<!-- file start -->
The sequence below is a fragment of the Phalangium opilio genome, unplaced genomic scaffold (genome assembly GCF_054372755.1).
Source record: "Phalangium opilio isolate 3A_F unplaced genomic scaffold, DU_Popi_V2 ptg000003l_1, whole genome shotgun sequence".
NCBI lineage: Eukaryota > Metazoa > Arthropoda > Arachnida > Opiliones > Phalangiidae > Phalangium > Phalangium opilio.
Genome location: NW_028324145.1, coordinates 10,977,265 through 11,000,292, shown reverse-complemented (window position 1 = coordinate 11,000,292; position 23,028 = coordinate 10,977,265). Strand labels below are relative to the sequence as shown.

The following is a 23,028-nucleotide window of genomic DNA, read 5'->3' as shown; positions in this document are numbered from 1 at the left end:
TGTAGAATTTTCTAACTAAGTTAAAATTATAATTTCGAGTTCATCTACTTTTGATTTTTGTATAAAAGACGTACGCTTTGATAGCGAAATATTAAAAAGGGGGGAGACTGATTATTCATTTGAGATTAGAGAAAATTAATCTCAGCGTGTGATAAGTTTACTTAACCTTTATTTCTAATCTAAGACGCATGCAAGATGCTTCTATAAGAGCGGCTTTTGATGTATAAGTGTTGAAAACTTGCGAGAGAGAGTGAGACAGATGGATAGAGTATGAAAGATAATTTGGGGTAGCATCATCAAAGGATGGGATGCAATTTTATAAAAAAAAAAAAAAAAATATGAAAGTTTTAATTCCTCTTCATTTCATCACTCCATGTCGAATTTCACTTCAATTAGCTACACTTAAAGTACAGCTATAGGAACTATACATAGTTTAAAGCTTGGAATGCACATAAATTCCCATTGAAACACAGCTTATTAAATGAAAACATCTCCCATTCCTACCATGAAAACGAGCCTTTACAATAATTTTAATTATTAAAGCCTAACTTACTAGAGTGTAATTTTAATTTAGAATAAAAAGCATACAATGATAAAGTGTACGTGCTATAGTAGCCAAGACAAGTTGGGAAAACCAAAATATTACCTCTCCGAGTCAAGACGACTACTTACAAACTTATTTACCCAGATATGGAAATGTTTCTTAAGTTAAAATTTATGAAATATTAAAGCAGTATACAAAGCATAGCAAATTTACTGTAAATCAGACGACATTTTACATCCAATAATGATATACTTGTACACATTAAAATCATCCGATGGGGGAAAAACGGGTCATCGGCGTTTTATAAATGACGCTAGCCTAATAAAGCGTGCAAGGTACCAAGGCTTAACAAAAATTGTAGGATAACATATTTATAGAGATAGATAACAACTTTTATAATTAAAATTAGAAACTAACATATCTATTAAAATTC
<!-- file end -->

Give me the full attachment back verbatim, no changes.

The sequence below is a fragment of the Phalangium opilio genome, unplaced genomic scaffold (genome assembly GCF_054372755.1).
Source record: "Phalangium opilio isolate 3A_F unplaced genomic scaffold, DU_Popi_V2 ptg000003l_1, whole genome shotgun sequence".
NCBI lineage: Eukaryota > Metazoa > Arthropoda > Arachnida > Opiliones > Phalangiidae > Phalangium > Phalangium opilio.
Genome location: NW_028324145.1, coordinates 10,977,265 through 11,000,292, shown reverse-complemented (window position 1 = coordinate 11,000,292; position 23,028 = coordinate 10,977,265). Strand labels below are relative to the sequence as shown.

The following is a 23,028-nucleotide window of genomic DNA, read 5'->3' as shown; positions in this document are numbered from 1 at the left end:
TGTAGAATTTTCTAACTAAGTTAAAATTATAATTTCGAGTTCATCTACTTTTGATTTTTGTATAAAAGACGTACGCTTTGATAGCGAAATATTAAAAAGGGGGGAGACTGATTATTCATTTGAGATTAGAGAAAATTAATCTCAGCGTGTGATAAGTTTACTTAACCTTTATTTCTAATCTAAGACGCATGCAAGATGCTTCTATAAGAGCGGCTTTTGATGTATAAGTGTTGAAAACTTGCGAGAGAGAGTGAGACAGATGGATAGAGTATGAAAGATAATTTGGGGTAGCATCATCAAAGGATGGGATGCAATTTTATAAAAAAAAAAAAAAAAATATGAAAGTTTTAATTCCTCTTCATTTCATCACTCCATGTCGAATTTCACTTCAATTAGCTACACTTAAAGTACAGCTATAGGAACTATACATAGTTTAAAGCTTGGAATGCACATAAATTCCCATTGAAACACAGCTTATTAAATGAAAACATCTCCCATTCCTACCATGAAAACGAGCCTTTACAATAATTTTAATTATTAAAGCCTAACTTACTAGAGTGTAATTTTAATTTAGAATAAAAAGCATACAATGATAAAGTGTACGTGCTATAGTAGCCAAGACAAGTTGGGAAAACCAAAATATTACCTCTCCGAGTCAAGACGACTACTTACAAACTTATTTACCCAGATATGGAAATGTTTCTTAAGTTAAAATTTATGAAATATTAAAGCAGTATACAAAGCATAGCAAATTTACTGTAAATCAGACGACATTTTACATCCAATAATGATATACTTGTACACATTAAAATCATCCGATGGGGGAAAAACGGGTCATCGGCGTTTTATAAATGACGCTAGCCTAATAAAGCGTGCAAGGTACCAAGGCTTAACAAAAATTGTAGGATAACATATTTATAGAGATAGATAACAACTTTTATAATTAAAATTAGAAACTAACATATCTATTAAAATTC